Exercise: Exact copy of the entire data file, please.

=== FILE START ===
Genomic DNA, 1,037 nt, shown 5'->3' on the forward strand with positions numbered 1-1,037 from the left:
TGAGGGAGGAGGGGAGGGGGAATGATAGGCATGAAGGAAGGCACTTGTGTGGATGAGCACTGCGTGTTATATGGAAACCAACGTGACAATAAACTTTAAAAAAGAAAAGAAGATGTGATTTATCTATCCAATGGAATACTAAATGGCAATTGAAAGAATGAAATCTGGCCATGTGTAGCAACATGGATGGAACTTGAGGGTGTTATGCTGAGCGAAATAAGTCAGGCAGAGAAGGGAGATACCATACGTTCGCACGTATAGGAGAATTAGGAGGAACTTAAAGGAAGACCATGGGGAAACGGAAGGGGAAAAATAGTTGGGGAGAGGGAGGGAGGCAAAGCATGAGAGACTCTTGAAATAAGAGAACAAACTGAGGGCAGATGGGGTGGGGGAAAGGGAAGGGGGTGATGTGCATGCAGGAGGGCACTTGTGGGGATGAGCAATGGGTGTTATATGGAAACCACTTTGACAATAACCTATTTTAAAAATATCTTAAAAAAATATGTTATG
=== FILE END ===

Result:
Genomic DNA, 1,037 nt, shown 5'->3' on the forward strand with positions numbered 1-1,037 from the left:
TGAGGGAGGAGGGGAGGGGGAATGATAGGCATGAAGGAAGGCACTTGTGTGGATGAGCACTGCGTGTTATATGGAAACCAACGTGACAATAAACTTTAAAAAAGAAAAGAAGATGTGATTTATCTATCCAATGGAATACTAAATGGCAATTGAAAGAATGAAATCTGGCCATGTGTAGCAACATGGATGGAACTTGAGGGTGTTATGCTGAGCGAAATAAGTCAGGCAGAGAAGGGAGATACCATACGTTCGCACGTATAGGAGAATTAGGAGGAACTTAAAGGAAGACCATGGGGAAACGGAAGGGGAAAAATAGTTGGGGAGAGGGAGGGAGGCAAAGCATGAGAGACTCTTGAAATAAGAGAACAAACTGAGGGCAGATGGGGTGGGGGAAAGGGAAGGGGGTGATGTGCATGCAGGAGGGCACTTGTGGGGATGAGCAATGGGTGTTATATGGAAACCACTTTGACAATAACCTATTTTAAAAATATCTTAAAAAAATATGTTATG